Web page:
The Public Benefits of Historical Archaeology

How does the public benefit from historical archaeology? What are the consequences of not engaging the public or demonstrating a public benefit? How do we effectively engage the public? How can “public benefit” be one of the primary goals of our efforts in historical archaeology? The 2008 conference program will feature symposiums, sessions, panel discussions, workshops, and forums that will address these and related questions about the public benefit of historical archaeology. ┬áProposed sessions and forums include “Historical Archaeology and Civic Engagement,” “Heritage Matters in the 21st Century,” and “Academia, Cultural Resource Management, and the Public.” We are also looking for sessions and papers on such topics as “Diaspora Studies,” “Labor Studies in Historical Archaeology,” “Archaeology of the Working Class,” “Gender Studies in Historical Archaeology,” “Rewriting Documentary History,” “Modernization and Globalization,” “Colonialism,” and “Using Historical Archeology to Reveal Painful Pasts.”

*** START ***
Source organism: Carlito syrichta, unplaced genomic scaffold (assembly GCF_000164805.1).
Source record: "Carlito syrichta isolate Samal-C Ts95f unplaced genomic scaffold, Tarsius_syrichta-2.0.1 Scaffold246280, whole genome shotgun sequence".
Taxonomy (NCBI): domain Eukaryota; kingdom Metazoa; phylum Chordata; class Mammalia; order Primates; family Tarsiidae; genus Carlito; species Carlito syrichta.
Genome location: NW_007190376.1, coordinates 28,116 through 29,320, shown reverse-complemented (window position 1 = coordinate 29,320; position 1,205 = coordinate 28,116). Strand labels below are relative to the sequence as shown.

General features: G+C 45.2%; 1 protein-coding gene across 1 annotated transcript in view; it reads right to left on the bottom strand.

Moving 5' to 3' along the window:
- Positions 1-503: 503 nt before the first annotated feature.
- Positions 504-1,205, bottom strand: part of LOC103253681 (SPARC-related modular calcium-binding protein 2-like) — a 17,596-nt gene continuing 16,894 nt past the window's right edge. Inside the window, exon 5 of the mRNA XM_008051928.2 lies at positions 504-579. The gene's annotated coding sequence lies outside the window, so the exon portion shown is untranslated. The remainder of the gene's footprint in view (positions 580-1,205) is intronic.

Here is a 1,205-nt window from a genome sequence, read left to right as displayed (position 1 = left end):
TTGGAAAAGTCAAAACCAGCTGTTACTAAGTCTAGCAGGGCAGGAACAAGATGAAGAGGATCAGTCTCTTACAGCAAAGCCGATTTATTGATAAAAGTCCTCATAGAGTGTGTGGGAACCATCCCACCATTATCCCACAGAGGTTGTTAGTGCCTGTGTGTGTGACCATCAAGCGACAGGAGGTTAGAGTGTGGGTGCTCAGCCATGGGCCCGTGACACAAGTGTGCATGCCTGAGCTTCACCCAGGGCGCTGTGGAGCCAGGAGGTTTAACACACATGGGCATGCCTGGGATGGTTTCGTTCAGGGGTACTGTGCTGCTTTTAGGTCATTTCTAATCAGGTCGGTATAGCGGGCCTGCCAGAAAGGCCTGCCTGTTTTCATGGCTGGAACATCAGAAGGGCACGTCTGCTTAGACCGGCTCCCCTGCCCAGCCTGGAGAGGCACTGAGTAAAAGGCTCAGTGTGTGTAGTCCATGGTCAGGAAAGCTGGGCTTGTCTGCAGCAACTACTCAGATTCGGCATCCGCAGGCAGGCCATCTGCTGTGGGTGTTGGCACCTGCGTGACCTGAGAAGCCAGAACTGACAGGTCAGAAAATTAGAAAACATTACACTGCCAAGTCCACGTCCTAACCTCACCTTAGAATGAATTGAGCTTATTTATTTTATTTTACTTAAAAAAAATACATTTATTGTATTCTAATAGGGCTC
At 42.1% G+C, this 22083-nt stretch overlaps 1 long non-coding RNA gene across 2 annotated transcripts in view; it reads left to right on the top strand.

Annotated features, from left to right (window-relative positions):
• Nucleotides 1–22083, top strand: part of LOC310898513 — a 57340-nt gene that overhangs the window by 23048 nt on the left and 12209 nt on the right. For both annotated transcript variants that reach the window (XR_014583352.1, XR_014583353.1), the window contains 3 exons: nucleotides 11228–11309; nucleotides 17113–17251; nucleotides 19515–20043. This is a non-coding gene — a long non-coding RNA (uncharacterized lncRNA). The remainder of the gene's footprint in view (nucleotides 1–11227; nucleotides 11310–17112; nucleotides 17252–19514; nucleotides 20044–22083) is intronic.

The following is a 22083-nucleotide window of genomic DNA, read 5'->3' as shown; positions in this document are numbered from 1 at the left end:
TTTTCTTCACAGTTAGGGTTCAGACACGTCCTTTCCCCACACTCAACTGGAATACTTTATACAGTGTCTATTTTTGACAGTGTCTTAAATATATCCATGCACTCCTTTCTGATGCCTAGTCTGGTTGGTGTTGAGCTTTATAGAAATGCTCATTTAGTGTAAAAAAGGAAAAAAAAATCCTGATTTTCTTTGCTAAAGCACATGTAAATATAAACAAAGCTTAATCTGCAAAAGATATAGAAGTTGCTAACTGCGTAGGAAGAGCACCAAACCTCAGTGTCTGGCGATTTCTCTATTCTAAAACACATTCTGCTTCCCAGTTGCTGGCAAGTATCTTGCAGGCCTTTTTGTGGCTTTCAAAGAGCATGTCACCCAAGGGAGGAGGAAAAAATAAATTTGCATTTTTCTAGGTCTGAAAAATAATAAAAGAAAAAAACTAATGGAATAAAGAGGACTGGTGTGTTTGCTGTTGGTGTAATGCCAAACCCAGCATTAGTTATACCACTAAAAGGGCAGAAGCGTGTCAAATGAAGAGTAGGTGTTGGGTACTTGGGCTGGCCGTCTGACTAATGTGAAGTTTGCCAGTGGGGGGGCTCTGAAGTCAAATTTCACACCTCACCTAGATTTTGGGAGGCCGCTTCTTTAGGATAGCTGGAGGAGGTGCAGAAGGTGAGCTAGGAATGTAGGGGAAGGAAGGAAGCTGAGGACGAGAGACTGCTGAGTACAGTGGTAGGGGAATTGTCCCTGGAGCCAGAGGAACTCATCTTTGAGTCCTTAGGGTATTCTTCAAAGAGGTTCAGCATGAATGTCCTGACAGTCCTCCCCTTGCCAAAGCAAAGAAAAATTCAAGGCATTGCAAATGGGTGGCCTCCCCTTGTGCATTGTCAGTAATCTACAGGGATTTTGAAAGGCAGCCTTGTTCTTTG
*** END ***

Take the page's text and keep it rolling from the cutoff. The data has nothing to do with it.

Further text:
As the 2008 conference will be in Albuquerque, there will also be several special sessions on the historical archaeology of New Mexico and the Southwest. Proposed sessions will examine the Spanish entrada, the impact of European contact on indigenous peoples, military sites in New Mexico, mining, and homesteading throughout the Southwest.

Conference participants will have opportunities to explore and enjoy New Mexico’s past through tours to Chaco Canyon; Acoma Pueblo; the state’s historic capital, Santa Fe; and other historical and archaeological sites in the region. Conference participants will get to sample the special cuisine of New Mexico, and will learn the answer to the official state question: “Red or green?”

Electronic Symposia